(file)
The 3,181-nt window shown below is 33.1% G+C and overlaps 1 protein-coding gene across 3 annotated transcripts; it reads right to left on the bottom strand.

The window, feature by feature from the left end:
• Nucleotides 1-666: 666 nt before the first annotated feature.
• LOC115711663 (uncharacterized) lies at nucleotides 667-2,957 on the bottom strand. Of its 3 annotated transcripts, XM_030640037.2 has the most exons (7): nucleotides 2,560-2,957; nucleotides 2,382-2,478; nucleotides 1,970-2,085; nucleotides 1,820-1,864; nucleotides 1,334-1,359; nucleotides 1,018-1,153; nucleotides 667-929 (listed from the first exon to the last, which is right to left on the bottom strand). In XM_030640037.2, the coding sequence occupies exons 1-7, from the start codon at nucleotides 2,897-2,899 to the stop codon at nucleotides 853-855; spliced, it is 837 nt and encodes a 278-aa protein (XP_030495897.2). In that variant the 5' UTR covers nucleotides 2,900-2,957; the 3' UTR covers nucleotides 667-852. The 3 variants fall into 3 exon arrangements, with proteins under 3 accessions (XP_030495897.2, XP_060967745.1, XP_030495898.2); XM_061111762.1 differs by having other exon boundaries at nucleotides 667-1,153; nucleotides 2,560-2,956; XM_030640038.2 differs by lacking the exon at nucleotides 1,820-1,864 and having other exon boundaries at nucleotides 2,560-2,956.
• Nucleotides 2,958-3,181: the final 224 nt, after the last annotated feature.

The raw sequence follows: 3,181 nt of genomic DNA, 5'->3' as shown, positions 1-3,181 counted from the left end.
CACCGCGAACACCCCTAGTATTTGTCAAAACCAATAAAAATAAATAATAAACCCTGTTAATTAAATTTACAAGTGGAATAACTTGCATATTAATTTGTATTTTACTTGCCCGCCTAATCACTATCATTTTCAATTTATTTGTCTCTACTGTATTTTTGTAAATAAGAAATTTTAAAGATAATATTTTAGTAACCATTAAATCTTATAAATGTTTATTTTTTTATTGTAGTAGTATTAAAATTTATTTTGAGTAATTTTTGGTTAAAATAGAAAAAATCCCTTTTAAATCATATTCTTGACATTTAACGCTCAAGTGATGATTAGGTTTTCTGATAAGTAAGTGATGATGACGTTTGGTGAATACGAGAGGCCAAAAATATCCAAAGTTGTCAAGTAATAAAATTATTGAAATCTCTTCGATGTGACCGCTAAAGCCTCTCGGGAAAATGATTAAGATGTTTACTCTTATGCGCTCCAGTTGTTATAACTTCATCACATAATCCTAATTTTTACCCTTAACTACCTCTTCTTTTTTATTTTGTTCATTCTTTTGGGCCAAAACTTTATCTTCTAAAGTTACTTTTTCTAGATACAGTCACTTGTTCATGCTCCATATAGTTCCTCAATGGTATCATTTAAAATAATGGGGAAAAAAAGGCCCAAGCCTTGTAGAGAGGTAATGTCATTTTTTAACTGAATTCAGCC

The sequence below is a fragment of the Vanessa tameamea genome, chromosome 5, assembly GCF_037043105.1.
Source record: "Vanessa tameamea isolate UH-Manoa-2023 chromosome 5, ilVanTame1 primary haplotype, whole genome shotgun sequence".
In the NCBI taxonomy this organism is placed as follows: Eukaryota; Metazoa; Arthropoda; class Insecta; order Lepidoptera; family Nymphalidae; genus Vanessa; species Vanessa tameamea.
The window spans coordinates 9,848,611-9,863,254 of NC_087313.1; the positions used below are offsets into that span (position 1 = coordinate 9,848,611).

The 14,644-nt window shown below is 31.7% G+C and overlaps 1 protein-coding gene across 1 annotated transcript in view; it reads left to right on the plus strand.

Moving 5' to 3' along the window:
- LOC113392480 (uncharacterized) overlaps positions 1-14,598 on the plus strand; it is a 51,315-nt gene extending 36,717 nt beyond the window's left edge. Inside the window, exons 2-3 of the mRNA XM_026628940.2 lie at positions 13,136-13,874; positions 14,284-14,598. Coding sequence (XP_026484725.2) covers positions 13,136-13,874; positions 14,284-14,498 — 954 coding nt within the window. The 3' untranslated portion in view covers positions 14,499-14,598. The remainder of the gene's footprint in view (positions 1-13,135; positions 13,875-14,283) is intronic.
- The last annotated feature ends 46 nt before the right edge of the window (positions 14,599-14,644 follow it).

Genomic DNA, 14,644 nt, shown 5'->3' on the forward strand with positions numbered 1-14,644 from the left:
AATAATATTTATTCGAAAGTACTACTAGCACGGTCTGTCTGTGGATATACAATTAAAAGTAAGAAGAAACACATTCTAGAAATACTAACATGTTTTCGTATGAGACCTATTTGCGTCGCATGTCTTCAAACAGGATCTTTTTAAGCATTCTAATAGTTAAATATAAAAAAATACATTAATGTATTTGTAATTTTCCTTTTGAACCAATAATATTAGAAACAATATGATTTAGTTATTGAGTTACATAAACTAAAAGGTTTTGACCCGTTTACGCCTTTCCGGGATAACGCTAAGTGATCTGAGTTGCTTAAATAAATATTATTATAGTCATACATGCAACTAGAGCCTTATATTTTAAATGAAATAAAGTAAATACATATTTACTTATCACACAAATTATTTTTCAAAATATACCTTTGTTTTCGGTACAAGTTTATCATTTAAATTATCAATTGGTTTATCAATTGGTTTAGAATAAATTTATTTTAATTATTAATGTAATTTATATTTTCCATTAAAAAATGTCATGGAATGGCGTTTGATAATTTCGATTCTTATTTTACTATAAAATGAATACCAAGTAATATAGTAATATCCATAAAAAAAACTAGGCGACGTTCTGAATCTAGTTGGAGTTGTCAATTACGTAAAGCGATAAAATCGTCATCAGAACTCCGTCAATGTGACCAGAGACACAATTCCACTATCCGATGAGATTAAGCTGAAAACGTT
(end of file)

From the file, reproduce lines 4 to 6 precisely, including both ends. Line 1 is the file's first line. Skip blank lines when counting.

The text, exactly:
• LOC115711663 (uncharacterized) lies at nucleotides 667-2,957 on the bottom strand. Of its 3 annotated transcripts, XM_030640037.2 has the most exons (7): nucleotides 2,560-2,957; nucleotides 2,382-2,478; nucleotides 1,970-2,085; nucleotides 1,820-1,864; nucleotides 1,334-1,359; nucleotides 1,018-1,153; nucleotides 667-929 (listed from the first exon to the last, which is right to left on the bottom strand). In XM_030640037.2, the coding sequence occupies exons 1-7, from the start codon at nucleotides 2,897-2,899 to the stop codon at nucleotides 853-855; spliced, it is 837 nt and encodes a 278-aa protein (XP_030495897.2). In that variant the 5' UTR covers nucleotides 2,900-2,957; the 3' UTR covers nucleotides 667-852. The 3 variants fall into 3 exon arrangements, with proteins under 3 accessions (XP_030495897.2, XP_060967745.1, XP_030495898.2); XM_061111762.1 differs by having other exon boundaries at nucleotides 667-1,153; nucleotides 2,560-2,956; XM_030640038.2 differs by lacking the exon at nucleotides 1,820-1,864 and having other exon boundaries at nucleotides 2,560-2,956.
• Nucleotides 2,958-3,181: the final 224 nt, after the last annotated feature.

The raw sequence follows: 3,181 nt of genomic DNA, 5'->3' as shown, positions 1-3,181 counted from the left end.